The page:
Print out memories to hang on the wall, keep in your wallet, or simply hold in your palm. Your images deserve more than just a smartphone screen. We put the top online photo printing services to the test and rate them to find out which ones have the greatest rates, user experience, and print quality.
One one-hour photo lab for every 500 people used to be found in suburban America. Like pepper on a poor steak, little kiosks were strewn around strip mall parking lots. Then the digital camera arrived, and there was no longer any film to process. Those kiosks vanished without warning, taking with them our photo printing possibilities. Although developing film is no longer prevalent, the urge to own a photograph as an item has never gone. Instead of 1-hour photo booths, there are a plethora of online printing options, the most of which give significantly superior outcomes than the kiosks. Regrettably, some of them are very terrible at printing your photos.
We put together a selection of images meant to test color, tonal range, blacks, whites, and more, and sent them out to almost a dozen services to make sure you don’t wind up with prints of your kids with orange skin against green skies (yes, that happened in one test). The best places to print your images are listed below. All of the pricing are for 4 x 6 prints.
There is a significant distinction between a photograph and a photograph. Rather than being just an image file displayed on a screen, the latter is an object in and of itself. Sure, you can hold your phone up to someone’s face to show them pictures of your infant niece, but that’s not the best method to show off a favorite photo. People still desire photo prints, which is why online photo printers like Mpix, Snapfish, Shutterfly, and Walmart Photo exist. The services listed below can turn your digital images into high-quality prints and mementos, whether in the shape of wallet-size snapshots or wall-size photo canvases.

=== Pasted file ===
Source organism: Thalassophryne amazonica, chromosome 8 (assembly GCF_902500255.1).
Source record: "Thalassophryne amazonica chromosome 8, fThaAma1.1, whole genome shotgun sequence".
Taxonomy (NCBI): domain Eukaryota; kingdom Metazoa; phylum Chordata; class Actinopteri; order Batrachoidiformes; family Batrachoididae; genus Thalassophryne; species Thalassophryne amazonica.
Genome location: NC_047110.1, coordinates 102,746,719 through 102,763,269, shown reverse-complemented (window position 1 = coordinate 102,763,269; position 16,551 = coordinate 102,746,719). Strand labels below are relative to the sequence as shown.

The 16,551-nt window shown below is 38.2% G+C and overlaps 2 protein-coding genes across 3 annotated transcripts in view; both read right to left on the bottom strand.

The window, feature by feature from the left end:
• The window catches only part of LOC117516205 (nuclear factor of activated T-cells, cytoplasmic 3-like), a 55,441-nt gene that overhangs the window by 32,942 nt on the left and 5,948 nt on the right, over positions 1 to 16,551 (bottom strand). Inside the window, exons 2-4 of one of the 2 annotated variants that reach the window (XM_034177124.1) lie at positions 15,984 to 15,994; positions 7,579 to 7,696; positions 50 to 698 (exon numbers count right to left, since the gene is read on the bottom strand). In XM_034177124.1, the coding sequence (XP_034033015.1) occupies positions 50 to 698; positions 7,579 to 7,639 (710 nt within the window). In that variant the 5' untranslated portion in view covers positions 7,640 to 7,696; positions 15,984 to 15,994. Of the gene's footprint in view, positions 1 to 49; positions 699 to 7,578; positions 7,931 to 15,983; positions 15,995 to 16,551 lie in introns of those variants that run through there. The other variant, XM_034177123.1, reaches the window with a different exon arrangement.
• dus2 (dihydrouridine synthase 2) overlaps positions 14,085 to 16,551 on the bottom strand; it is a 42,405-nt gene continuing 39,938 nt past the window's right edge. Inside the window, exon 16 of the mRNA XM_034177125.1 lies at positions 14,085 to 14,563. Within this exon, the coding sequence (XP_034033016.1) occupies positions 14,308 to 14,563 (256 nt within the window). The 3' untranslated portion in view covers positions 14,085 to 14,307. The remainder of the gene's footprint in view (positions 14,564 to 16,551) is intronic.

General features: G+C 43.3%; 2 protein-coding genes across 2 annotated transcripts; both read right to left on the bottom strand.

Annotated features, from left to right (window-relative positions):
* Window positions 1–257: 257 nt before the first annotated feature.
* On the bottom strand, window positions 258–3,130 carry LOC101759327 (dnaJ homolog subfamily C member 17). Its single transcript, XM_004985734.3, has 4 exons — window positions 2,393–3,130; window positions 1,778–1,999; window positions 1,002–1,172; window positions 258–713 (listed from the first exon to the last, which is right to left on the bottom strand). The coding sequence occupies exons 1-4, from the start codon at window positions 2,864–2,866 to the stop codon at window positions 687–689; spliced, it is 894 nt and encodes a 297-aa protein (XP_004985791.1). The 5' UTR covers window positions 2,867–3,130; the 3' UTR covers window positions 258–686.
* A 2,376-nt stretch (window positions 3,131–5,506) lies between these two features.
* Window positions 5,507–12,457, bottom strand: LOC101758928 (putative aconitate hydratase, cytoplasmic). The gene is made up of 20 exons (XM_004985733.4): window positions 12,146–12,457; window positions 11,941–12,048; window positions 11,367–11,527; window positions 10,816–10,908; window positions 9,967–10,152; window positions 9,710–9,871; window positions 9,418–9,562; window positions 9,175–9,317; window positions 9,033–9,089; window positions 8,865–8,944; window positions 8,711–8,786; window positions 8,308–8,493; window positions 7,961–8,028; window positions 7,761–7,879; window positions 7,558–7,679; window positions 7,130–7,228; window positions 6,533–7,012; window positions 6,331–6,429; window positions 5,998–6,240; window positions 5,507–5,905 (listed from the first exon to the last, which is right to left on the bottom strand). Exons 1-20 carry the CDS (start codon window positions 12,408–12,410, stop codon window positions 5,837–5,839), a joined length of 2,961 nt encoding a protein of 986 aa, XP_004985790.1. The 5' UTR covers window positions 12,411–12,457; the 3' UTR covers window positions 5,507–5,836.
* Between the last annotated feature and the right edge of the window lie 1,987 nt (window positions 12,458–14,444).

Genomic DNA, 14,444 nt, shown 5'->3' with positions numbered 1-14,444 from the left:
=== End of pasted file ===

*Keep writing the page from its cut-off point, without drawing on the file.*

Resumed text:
We’ve put up a list of things to think about when choosing a photo printing business to give your digital mementos a physical form.
Some online photo printing
Most People’s Choice – Mpix
I wanted to make sure that my children, like me, inherited a shoebox full of faded family photos when they were born. I got a film camera, but the film was too expensive, so I sold it and replaced it with a DSLR. I started printing everything with Mpix. The outcomes have never let me down. Mpix is a spinoff of Miller’s Professional Imaging (a pro-only printing service), and the print quality reflects this.
Mpix uses Kodak Endura paper and has a number of different paper options. I tried out the E-surface, which produces rich, deep blacks and vibrant colors. It lasts a long time; photos produced in 2013 appear precisely the same as they did when I first got them.
The website is easy to navigate. Images can be imported from Dropbox, Facebook, Google Drive, and OneDrive, among other major social networks and photo-backup providers. Instagram isn’t on the list, unfortunately. You can get prints in practically any size after your photographs are in your Mpix account, including options dedicated to images for your phone (4 x 5.3 inches, for example). Printing on canvas, wood prints, and other materials are also available.
Mpix isn’t the cheapest service, however it has frequent sales. I recommend waiting till prices drop unless you’re printing something as a present and need it right away.
Photophiles will love it – Printique
Adorama’s Printique service, formerly known as Adoramapix, produced the highest-quality prints in my testing. One of the most difficult decisions I’ve had to make in this job was deciding between Printique and Mpix. In the end, I choose Mpix since it offers free delivery and has frequent deals, but if printing quality is your primary issue, Printique comes out on top by a hair.